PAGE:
“Three o’clock is always too late or too early for anything you want to do.”
– Jean-Paul Sartre, Nausea
Somehow, searching for something else, I stumbled upon it; an image of a young girl who’d spent a long day eating watermelon on a pebbled beach of the Adriatic and swum off cliffs into the dark night with strangers and a heart full of ideals. I knew it had to be my younger self as the photograph was stuck inside the cover of a Didion novel that ruled my world back then, kept nearby due to hopeless nostalgia, but beyond this and some questionable swimwear, I no longer recognised the person I saw. That wide-eyed innocence staring at me had evaporated, as had the optimistic vitality that comes with thinking you know it all, now replaced by what I like to think is a quieter kind of self-esteem. It was in this very moment though, looking back over the years that had passed – some of them fairly abruptly and without my consent – that I realised how I was changed. Forever.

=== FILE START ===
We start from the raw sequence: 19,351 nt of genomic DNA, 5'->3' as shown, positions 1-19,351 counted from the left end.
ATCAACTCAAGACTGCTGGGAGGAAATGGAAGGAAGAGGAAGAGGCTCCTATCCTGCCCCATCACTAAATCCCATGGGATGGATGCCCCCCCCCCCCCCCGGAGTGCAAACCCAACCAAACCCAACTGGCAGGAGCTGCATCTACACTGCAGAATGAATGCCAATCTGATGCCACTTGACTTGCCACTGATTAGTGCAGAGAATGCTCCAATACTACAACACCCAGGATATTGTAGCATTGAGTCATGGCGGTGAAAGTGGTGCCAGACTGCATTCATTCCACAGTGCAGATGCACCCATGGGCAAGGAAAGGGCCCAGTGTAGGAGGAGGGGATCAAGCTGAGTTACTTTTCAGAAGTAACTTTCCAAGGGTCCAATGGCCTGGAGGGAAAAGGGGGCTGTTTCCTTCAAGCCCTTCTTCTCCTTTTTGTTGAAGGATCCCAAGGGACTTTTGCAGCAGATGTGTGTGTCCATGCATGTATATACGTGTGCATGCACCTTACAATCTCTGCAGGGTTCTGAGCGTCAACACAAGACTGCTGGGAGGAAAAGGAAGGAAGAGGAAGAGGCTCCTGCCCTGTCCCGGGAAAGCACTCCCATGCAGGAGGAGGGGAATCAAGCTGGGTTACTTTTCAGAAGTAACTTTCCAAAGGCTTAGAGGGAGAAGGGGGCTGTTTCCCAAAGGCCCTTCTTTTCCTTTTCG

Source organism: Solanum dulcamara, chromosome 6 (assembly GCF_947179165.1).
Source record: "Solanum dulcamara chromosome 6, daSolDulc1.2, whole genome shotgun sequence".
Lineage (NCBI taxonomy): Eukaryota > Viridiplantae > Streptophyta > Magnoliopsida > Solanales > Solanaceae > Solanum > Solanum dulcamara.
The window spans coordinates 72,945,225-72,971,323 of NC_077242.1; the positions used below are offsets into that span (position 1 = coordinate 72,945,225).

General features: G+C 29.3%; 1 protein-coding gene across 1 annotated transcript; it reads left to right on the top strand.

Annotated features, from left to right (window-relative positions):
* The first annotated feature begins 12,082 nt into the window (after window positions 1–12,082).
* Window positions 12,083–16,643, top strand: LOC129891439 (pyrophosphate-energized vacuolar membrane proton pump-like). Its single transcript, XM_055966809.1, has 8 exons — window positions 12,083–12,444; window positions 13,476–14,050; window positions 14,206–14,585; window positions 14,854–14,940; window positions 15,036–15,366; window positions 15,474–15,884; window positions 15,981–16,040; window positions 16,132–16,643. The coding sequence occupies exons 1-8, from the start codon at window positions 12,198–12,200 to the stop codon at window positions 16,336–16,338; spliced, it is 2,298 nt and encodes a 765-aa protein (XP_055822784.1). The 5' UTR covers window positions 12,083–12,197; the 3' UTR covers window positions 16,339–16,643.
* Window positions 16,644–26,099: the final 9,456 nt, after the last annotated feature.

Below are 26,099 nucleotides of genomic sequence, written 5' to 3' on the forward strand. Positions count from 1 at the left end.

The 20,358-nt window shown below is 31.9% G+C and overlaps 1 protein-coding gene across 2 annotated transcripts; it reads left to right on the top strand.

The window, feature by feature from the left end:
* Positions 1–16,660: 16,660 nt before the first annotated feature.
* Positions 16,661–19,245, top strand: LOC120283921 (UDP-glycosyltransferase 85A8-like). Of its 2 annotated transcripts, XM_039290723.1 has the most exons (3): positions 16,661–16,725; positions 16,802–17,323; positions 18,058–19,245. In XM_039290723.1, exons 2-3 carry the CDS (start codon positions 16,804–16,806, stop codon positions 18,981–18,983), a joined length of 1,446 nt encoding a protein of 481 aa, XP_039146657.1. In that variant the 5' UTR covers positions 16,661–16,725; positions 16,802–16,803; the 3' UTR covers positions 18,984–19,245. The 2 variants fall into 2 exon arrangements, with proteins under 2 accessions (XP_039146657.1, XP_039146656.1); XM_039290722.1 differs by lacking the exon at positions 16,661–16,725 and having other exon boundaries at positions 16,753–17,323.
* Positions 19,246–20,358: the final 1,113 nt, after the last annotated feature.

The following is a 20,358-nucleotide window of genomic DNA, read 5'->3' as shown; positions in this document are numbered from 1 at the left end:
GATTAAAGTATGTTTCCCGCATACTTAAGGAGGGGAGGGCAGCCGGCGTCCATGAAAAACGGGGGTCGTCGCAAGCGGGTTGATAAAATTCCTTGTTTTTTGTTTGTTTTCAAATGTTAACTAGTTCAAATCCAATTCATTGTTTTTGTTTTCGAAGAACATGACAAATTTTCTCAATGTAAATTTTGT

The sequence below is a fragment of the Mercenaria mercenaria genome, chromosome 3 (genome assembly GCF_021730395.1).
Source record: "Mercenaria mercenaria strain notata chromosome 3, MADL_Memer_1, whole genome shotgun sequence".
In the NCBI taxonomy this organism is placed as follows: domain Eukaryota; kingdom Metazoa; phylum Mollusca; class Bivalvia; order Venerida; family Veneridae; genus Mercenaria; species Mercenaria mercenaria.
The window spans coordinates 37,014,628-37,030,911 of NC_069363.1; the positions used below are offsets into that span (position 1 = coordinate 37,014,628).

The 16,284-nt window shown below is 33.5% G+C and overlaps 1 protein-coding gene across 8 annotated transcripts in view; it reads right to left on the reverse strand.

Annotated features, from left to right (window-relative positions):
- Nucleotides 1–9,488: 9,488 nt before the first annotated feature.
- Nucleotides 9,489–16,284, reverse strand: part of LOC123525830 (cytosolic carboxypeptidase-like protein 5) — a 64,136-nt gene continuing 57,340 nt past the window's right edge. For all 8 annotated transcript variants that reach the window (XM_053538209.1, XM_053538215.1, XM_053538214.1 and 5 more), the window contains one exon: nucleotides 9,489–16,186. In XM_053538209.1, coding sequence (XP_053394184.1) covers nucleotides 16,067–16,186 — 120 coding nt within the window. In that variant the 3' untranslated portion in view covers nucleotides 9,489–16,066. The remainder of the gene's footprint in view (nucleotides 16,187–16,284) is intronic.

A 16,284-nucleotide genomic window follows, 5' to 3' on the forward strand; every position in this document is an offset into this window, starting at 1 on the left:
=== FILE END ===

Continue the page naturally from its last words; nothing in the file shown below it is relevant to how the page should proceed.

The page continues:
Time. We approached this most precious notion of all for our 15th anniversary issue and although in these pages we turned to our ‘classics’ who usually help us with the answers – Kim Gordon, Patti (Smith) – there were no clear revelations because above all our relationship to it is deeply personal.
For most of us it is sinuous: some days feeling panicked by the desperate inability to harness it, living as though there is a ticking bomb in our pockets, while other times filled with deep gratitude for the moment, slaying the clock and feeling as if we are truly living in the now.
Is time really an illusion or can we actually take control of it again when we re-evaluate what is truly important to us?
Model icon and climate change activist Vivien Solari, who was chosen for this cover because, above all else, she has taken a stand to live with compassion over self-interest, leads us to believe we can.
As with any milestone, this one carries with it a bigger narrative; of hindsight, knowledge and learning of how it relates to our sense of belonging and knowing who we are. My younger self would have read my horoscope in the late pages of this issue and felt fearful at the transformation promised, but today I’m invested in the evolution, glad I’m not the person I was then, or even a year ago.
As we close out another year, and indeed another decade, the RUSSH team and I just want to wish you peace in this moment. Live now, for as we’ve come to understand, the now never ends.